(Bloomberg) -- Rio Tinto Group has taken full control of an alumina refinery it owns with United Co. Rusal International PJSC in Australia, formally removing access to a key source of raw material for the Russian aluminum giant.

Rusal’s supply of alumina, the main ingredient to make aluminum, has been thrown into turmoil since Russia’s invasion of Ukraine, raising questions about whether it can sustain production levels at a time when global supplies are already under pressure.

Last month, Australian Prime Minister Scott Morrison announced the immediate ban on the export of alumina to Russia. After the announcement, Rusal had been unable to access its share of production from Queensland Alumina Ltd., in which it owns 20%, Bloomberg reported last month. 

The move by Rio, which owns the other 80%, formalizes Rusal’s exclusion from the plant’s management and production while the Australian sanctions are in place. Previously, it hadn’t been clear whether Rusal would be able to swap its alumina with supplies from another country.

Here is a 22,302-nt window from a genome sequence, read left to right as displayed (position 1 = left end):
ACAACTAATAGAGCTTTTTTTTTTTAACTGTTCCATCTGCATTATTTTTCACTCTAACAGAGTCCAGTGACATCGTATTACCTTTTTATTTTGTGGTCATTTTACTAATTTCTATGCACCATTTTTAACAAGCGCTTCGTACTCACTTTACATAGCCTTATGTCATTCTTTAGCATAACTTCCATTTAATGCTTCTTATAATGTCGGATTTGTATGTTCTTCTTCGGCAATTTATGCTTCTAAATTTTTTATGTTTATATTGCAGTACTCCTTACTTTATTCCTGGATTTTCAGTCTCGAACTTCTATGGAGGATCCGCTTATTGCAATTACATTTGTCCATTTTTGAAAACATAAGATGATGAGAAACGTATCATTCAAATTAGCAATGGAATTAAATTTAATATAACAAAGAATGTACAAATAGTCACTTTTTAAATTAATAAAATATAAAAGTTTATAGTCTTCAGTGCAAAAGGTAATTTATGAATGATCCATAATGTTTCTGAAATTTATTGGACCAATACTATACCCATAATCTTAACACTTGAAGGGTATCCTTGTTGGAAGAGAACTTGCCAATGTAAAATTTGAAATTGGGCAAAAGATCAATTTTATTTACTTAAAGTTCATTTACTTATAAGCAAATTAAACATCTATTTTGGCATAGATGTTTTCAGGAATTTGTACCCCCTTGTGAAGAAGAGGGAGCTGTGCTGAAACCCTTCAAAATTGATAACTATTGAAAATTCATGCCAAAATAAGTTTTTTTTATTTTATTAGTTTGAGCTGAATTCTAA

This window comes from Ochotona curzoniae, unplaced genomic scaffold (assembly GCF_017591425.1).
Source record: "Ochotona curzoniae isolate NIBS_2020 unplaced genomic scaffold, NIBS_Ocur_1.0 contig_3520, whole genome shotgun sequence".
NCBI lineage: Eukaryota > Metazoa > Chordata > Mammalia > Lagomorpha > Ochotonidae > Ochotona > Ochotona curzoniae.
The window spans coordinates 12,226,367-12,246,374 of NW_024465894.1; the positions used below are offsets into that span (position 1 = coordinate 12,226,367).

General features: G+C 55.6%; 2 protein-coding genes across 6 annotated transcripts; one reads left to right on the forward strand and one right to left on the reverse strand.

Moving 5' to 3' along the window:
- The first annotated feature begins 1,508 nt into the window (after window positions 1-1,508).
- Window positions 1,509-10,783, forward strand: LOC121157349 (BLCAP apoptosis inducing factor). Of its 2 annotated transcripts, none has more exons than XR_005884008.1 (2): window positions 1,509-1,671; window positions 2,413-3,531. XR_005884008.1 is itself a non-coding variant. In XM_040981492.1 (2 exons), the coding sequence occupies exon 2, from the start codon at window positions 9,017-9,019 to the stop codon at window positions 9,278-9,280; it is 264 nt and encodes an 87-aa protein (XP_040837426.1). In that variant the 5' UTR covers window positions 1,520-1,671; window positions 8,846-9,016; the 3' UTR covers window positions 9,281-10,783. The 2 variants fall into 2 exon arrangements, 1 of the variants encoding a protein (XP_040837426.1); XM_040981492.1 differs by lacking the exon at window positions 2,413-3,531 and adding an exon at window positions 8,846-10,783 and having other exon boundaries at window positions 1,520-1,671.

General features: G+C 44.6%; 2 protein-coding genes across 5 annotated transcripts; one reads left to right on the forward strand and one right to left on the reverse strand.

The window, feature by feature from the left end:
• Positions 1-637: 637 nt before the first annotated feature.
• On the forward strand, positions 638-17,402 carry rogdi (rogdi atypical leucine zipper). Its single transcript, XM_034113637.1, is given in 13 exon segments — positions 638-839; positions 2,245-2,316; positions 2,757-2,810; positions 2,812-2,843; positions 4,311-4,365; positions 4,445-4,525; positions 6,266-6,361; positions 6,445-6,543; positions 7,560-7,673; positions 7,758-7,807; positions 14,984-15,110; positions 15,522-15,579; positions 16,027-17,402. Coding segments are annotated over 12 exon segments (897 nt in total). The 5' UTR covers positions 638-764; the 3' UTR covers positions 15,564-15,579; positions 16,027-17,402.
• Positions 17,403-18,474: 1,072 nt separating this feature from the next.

“As a result of the Australian government’s sanction measures, Rio Tinto has taken on 100% of the capacity and governance of Queensland Alumina Ltd. until further notice,” Rio said in an emailed statement.

Rio was asked by the QAL management to step in and take full control of the asset after it received legal advice suggesting that the operating structure could not comply with Australia’s sanctions, according to a person familiar with the matter.

Control will revert to the previous joint-venture operating structure when sanctions are lifted, the person said.

While Russian aluminum has not specifically been targeted by sanctions, the uncertainty from the war and Rusal’s growing supply-chain problems helped drive prices to a record above $4,000 a ton last month. Rusal’s alumina supplies from its key Ukrainian refinery have already been “severely curtailed” because of the war, and the company has been looking for alternative supply sources.

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Rio had previously said it would comply with all of Canberra’s directions and had reiterated that it was in the process of terminating its commercial relationships with Russian businesses. Rio has already moved to end deals with Rusal’s Aughinish alumina plant in Ireland, but the equity ownership of QAL made this more difficult to achieve in Australia.

“Our focus remains on ensuring the continued safe operation of QAL, as a significant employer and contributor to the local Gladstone and Queensland economies,” Rio said in its statement.

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